Recent bans in Europe attest to the growing concerns surrounding pesticide use and honeybee decline. EPA had identified over 70 pesticides that are highly toxic to bees. Here are the main classes of pesticides that have been linked with bee losses and pollinator decline.
Neonicotinoids (neonics) are a class of insecticides that share a common mode of action that affects the central nervous system of insects, resulting in paralysis and death. Studies show that neonicotinoid residues accumulate in pollen and nectar of treated plants and represent a potential risk to pollinators. AS a result of this and their pervasive use, there is a major concern that neonics play a major contributing role in pollinator declines.
Neonicotinoids are also persistent in the environment, and when used as seed treatments, translocate to residues in pollen and nectar of treated plants. A little as one seed is enough to kill a songbird. These pesticides also contaminate waterways and are highly toxic to aquatic organisms.
The case of the neonicotinoids exemplifies two critical problems with current registration procedures and risk assessment methods for pesticides: the reliance on industry-funded science that contradicts peer-reviewed studies and the insufficiency of current risk assessment procedures to account for sublethal effects of pesticides.
Registered first in 2013 with great controversy, sulfoxaflor is a new insecticide of the sulfoximine class and has a chemical profile similar to neonicotinoids. After a court decision, EPA reregistered sulfoxaflor in 2016 restricting applications in attempts to reduce exposure to bees. But even with reduced use sites, and restricted application timing, the systemic toxicity of sulfoxaflor ensures that these measures will not be adequately eliminating the use of this chemical.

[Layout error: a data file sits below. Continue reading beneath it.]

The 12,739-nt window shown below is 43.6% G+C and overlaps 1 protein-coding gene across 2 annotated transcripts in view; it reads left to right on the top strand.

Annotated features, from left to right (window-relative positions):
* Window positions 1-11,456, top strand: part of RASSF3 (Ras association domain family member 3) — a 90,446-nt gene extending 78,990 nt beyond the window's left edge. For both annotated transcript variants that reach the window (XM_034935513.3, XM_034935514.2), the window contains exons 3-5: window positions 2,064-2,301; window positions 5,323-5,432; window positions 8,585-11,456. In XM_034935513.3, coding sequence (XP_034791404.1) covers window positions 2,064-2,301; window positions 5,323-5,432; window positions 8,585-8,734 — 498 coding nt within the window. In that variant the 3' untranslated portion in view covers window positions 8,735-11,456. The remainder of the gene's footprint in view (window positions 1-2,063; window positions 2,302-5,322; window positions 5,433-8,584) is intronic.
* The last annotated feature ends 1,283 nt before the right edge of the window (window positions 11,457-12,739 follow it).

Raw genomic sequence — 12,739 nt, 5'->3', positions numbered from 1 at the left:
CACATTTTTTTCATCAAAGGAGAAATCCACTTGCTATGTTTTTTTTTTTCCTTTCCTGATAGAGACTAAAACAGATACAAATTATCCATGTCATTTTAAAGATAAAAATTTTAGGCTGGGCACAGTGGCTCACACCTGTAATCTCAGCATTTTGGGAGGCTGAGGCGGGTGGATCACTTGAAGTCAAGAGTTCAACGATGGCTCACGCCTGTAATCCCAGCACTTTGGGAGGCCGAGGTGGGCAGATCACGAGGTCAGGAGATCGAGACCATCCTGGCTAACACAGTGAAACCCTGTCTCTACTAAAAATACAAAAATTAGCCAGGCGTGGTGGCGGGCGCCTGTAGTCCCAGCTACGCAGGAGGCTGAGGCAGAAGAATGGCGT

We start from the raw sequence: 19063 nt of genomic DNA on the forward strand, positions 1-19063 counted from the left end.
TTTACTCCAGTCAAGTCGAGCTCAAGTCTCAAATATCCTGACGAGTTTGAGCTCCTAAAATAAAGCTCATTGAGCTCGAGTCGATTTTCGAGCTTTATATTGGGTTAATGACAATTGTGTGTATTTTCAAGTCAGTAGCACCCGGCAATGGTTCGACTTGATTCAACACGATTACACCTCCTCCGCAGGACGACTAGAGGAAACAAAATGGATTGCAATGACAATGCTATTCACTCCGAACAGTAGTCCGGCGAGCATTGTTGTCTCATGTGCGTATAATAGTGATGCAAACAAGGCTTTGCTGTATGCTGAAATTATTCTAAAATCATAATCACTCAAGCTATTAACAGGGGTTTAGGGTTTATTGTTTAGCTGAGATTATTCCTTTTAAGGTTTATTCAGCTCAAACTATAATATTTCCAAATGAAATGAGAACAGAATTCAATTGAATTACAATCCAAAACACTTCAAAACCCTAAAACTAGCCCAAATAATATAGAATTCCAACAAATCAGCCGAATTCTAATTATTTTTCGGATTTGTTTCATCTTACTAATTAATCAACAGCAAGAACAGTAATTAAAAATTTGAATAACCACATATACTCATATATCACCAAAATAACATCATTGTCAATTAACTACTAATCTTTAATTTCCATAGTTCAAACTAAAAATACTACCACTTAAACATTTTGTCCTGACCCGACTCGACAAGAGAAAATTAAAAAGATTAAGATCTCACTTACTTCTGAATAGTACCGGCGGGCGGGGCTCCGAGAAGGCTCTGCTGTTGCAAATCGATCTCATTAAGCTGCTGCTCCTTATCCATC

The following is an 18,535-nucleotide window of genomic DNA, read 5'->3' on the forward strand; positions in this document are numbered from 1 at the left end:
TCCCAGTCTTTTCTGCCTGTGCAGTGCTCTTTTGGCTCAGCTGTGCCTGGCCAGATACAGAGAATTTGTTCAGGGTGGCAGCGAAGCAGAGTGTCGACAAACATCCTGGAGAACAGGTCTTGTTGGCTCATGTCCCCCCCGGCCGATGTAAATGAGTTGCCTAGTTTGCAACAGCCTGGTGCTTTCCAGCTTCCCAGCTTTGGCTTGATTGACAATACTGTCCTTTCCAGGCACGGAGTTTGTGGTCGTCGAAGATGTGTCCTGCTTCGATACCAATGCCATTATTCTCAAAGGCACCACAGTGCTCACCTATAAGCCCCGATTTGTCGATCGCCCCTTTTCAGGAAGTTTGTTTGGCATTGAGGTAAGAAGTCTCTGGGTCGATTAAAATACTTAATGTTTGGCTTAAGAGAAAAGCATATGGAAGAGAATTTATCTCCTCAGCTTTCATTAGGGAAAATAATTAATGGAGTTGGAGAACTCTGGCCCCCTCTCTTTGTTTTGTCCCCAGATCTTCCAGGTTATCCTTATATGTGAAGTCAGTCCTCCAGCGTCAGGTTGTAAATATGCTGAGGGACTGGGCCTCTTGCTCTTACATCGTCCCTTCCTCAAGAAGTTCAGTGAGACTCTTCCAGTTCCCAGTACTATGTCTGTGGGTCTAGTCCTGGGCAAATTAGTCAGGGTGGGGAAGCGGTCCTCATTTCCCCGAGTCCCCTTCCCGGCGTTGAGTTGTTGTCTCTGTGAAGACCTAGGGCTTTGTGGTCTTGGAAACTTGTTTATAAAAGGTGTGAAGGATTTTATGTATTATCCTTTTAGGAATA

This class of chemicals has also been shown to impair bee learning and foraging behavior. Pyrethroids are frequently associated with bee kills and have been found to significantly reduce bee fecundity, decrease the rate at which bees develop to adulthood, and increase their immature periods. Pyrethroids are widely detected in pollen.
Commonly used pyrethroids include Bifenthrin, Deltamethrin, Cypermethrin, Phenothrin, and Permethrin.
Widely used for indoor and turf pest control, fipronil is an insecticide that is highly toxic to insects. It is moderately toxic and has been linked to hormone disruption, thyroid cancer, neurotoxicity, and reproductive effects. Fipronil has been shown to reduce behavioral function and learning performances in honeybees.
Organophosphates like malathion and naled, are used in mosquito control programs that can put bees at risk. Both are highly toxic to bees and other non-target organisms, and bee kills associated with ULV spraying have been reported. Residues on plants and other surfaces left behind from mosquito spraying indirectly expose bees to these pesticides. Pollen, wax, and honey have all been found to contain residues.
Commonly used organophosphates:
For other bee-toxic pesticides, visit the Pesticide Gateway